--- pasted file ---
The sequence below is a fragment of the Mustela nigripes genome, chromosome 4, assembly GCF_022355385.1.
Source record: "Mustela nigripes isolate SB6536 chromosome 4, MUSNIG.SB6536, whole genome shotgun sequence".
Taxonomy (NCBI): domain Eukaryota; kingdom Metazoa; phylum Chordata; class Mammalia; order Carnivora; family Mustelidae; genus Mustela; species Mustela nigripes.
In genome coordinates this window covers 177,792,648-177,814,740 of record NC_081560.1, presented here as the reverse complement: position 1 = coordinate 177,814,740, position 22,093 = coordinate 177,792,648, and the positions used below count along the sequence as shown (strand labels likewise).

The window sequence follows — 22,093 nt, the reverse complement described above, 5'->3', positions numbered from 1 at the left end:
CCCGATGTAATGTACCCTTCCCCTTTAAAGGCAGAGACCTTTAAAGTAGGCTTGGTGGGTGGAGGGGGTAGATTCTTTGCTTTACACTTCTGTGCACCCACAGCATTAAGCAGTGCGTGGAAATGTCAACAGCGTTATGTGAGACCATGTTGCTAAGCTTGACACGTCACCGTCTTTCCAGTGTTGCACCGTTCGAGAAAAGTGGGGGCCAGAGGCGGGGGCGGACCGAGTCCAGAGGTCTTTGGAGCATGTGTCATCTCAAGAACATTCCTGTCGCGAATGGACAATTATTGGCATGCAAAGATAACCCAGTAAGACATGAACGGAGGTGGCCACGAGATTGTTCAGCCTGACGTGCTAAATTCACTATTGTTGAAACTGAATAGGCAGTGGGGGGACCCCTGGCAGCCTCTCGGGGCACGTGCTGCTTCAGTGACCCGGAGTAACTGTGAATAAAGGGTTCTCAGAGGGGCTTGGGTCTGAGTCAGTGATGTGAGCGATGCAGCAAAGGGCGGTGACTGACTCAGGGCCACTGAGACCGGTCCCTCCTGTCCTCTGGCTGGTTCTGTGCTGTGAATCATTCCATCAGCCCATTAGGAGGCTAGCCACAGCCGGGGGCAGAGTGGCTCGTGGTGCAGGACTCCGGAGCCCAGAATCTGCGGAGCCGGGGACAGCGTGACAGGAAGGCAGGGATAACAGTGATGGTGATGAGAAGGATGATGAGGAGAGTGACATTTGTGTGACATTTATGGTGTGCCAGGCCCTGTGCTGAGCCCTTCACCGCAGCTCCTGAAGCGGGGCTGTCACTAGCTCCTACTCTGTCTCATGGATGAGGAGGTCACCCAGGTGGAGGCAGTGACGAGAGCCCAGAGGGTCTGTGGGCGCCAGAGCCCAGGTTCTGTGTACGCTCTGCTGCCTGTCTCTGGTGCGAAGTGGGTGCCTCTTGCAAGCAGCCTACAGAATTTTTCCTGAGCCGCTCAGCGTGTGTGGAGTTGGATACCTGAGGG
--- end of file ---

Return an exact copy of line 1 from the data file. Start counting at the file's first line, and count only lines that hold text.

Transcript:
The sequence below is a fragment of the Mustela nigripes genome, chromosome 4, assembly GCF_022355385.1.